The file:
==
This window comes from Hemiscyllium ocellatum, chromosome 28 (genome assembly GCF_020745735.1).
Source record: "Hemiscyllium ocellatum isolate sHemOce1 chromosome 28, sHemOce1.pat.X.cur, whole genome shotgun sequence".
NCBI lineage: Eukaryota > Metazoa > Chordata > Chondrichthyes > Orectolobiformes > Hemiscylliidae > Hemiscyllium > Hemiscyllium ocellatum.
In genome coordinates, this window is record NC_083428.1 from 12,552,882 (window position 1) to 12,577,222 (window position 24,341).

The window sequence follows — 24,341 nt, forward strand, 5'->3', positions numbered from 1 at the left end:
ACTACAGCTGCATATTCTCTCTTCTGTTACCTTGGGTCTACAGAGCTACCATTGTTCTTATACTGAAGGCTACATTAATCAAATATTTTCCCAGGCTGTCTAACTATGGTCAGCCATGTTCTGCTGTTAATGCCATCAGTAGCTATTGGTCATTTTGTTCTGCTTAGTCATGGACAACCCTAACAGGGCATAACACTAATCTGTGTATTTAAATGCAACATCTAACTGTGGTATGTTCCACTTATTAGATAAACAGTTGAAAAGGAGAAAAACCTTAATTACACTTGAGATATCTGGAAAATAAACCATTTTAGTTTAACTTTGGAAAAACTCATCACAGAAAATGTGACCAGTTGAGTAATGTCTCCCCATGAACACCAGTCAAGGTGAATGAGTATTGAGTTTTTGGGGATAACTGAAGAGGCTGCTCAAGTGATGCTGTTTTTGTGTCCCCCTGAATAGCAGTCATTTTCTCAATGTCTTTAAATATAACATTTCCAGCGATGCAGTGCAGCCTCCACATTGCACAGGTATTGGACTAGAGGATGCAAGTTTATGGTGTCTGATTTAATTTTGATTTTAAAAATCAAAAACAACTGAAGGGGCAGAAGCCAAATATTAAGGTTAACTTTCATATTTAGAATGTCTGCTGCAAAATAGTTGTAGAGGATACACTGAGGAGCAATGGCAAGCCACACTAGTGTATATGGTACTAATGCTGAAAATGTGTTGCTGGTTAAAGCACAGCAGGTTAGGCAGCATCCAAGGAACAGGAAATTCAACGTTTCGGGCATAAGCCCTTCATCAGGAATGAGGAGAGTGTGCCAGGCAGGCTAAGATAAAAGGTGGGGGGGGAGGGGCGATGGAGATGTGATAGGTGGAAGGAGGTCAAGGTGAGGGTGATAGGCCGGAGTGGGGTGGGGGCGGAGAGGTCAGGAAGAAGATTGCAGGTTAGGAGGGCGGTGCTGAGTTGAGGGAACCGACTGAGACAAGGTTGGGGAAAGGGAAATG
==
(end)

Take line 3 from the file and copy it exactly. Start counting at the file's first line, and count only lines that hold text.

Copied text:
NCBI lineage: Eukaryota > Metazoa > Chordata > Chondrichthyes > Orectolobiformes > Hemiscylliidae > Hemiscyllium > Hemiscyllium ocellatum.